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Benchmarking of ESA Risk Management Tool

Olsson, Claes (2010) MIO920
Production Management
Abstract
Projects in the space domain are extremely complex and often characterized as being “one-off”, which makes it very difficult to make good predictions on future developments. Furthermore, space projects are also associated with state-of-the-art technology, high costs and long development time. Risks are therefore a threat to project success because they may have negative effects on the project cost, schedule and technical performance.
In order to properly manage these potential risks, a Risk Management (RM) process is implemented as a support in the various project phases. The RM discipline provides a framework for an iterative process that shall be used for finding, dealing and working proactively with project risks.
To facilitate the... (More)
Projects in the space domain are extremely complex and often characterized as being “one-off”, which makes it very difficult to make good predictions on future developments. Furthermore, space projects are also associated with state-of-the-art technology, high costs and long development time. Risks are therefore a threat to project success because they may have negative effects on the project cost, schedule and technical performance.
In order to properly manage these potential risks, a Risk Management (RM) process is implemented as a support in the various project phases. The RM discipline provides a framework for an iterative process that shall be used for finding, dealing and working proactively with project risks.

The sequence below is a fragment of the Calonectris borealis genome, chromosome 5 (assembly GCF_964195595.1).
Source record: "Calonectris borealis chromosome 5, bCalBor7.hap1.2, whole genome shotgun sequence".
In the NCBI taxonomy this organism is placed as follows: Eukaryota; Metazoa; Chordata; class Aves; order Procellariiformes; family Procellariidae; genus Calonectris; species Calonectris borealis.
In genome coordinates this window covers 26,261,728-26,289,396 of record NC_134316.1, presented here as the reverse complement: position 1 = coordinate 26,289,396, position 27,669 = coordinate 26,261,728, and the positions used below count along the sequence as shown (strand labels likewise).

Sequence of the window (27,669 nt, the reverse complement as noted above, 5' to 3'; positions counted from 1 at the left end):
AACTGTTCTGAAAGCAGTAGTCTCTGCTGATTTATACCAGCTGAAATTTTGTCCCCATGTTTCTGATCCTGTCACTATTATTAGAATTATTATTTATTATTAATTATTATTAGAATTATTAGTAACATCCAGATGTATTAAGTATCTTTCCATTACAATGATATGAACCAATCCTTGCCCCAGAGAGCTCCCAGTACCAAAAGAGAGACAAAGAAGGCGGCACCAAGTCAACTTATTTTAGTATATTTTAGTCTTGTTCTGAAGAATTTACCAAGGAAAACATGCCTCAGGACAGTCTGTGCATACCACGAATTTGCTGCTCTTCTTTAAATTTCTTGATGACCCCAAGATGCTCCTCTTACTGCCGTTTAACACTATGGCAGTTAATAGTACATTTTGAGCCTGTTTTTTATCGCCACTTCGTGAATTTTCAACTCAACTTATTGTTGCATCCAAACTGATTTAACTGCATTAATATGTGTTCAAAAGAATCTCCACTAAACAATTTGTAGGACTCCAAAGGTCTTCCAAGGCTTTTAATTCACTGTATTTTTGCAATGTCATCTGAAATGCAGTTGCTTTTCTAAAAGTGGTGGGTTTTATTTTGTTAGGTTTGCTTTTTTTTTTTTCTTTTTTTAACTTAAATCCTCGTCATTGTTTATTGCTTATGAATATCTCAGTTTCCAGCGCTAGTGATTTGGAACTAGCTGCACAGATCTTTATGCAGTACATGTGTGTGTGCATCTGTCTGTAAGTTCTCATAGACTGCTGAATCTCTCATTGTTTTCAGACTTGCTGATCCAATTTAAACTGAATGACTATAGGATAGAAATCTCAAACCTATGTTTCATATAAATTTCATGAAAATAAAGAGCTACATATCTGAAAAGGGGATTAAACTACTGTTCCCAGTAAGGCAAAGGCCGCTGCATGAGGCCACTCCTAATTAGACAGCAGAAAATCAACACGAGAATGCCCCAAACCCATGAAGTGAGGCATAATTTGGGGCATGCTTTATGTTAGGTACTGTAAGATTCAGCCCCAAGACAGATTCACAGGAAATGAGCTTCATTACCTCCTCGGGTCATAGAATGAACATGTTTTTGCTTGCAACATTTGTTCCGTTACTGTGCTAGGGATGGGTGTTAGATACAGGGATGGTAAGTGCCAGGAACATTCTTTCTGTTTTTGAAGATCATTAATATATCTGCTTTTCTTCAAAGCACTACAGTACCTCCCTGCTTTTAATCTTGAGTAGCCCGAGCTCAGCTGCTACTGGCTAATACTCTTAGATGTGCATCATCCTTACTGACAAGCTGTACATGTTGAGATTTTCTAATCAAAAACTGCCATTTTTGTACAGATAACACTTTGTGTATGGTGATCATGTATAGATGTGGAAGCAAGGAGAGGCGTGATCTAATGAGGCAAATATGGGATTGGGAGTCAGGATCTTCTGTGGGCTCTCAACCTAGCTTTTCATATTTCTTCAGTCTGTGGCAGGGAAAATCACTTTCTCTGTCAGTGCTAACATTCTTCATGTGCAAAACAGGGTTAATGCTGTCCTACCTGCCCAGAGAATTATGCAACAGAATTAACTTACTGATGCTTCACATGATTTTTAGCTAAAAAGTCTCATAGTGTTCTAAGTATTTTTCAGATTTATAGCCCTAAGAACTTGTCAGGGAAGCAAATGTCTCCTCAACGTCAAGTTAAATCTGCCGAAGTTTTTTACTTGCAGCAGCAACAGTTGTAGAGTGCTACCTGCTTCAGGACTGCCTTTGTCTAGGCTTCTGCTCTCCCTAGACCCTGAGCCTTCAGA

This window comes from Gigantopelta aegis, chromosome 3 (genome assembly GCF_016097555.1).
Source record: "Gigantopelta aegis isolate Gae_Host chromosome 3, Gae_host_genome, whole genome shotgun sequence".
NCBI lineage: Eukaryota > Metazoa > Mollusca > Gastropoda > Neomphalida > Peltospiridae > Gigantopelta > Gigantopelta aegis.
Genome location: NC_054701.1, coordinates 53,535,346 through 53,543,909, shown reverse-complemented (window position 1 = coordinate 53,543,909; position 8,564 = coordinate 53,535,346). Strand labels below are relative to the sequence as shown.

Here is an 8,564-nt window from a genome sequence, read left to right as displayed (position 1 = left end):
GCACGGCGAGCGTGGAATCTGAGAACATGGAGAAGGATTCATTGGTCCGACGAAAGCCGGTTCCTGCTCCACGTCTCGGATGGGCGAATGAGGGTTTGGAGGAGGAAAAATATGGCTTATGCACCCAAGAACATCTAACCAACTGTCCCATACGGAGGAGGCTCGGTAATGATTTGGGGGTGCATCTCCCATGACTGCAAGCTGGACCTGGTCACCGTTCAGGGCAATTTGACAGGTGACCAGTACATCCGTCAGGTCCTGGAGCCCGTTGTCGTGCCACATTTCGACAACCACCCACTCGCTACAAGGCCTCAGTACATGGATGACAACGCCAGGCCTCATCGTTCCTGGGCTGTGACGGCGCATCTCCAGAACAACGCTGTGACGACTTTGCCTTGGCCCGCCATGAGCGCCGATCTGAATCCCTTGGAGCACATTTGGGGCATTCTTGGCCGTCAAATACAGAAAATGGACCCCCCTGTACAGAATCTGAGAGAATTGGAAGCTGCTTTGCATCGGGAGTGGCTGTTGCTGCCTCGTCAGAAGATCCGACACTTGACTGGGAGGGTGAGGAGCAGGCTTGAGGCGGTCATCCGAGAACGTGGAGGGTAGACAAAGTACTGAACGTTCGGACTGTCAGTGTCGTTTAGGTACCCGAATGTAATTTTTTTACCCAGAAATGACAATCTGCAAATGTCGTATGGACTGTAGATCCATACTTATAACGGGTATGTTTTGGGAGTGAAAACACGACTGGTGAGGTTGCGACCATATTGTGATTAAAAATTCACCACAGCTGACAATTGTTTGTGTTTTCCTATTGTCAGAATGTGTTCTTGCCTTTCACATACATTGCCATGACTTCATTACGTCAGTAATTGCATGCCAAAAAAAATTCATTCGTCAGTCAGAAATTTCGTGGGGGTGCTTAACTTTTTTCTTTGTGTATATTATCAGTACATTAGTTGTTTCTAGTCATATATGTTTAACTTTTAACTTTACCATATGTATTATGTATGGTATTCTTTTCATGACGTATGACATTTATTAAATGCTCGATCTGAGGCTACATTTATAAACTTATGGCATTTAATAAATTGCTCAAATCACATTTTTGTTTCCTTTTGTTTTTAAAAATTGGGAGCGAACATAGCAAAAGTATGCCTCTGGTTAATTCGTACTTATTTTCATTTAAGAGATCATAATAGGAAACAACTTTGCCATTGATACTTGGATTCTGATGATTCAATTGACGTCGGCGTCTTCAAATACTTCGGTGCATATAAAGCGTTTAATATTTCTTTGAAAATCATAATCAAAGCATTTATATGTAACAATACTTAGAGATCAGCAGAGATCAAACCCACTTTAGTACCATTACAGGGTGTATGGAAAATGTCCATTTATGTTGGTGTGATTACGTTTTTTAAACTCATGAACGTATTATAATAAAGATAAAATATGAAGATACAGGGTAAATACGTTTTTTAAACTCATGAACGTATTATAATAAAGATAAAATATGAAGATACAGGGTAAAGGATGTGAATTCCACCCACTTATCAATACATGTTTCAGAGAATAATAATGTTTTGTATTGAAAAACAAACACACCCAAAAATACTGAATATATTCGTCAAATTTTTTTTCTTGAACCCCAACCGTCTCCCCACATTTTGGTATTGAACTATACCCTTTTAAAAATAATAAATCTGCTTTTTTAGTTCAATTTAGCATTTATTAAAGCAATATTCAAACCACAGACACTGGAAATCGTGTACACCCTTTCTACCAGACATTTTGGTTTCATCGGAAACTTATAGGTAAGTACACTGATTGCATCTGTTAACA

To facilitate the proper implementation of the RM activities ESA has developed, together with a software company, a Risk Management system, Alpha. This is a customized solution and a question has been raised whether or not the customized solution is the best approach. Some reasons being that ESA has to take all the cost and initiative for further development of the system. As an alternative, a COTS solution could be implemented. In order to find out what direction to take a question needs to be initially answered: Are there any available COTS solutions that are capable in supporting ESA’s RM process and replacing the existing solution?
This report has tried to answer the question through conducting a survey of commercially available RM tools and through performing a benchmarking exercise where four COTS solutions were compared with the existing customized solution. The survey was based on some of the major RM elements suggested by the ECSS standard for RM with the purpose to find and down select four tools to be included in the benchmark. The benchmark was in general based on a framework for software requirements suggested by Soren Lausen and interviews with relevant ESA personal but in particular based on the ECSS standard for RM.
Several capable solutions where found in the survey but an analysis of the results separated four tools (Alpha, Beta, Gamma and Delta) to be included in the benchmark. The systems acquired the following score for the mandatory requirements: Alpha 80 %, Beta 67 %, Gamma 79 % and Delta 74 %.From these results and the benchmark the author drew the following conclusions:
Alpha is performing well and the tool is superior, compared to the evaluated commercial tools, in terms of reporting requirements.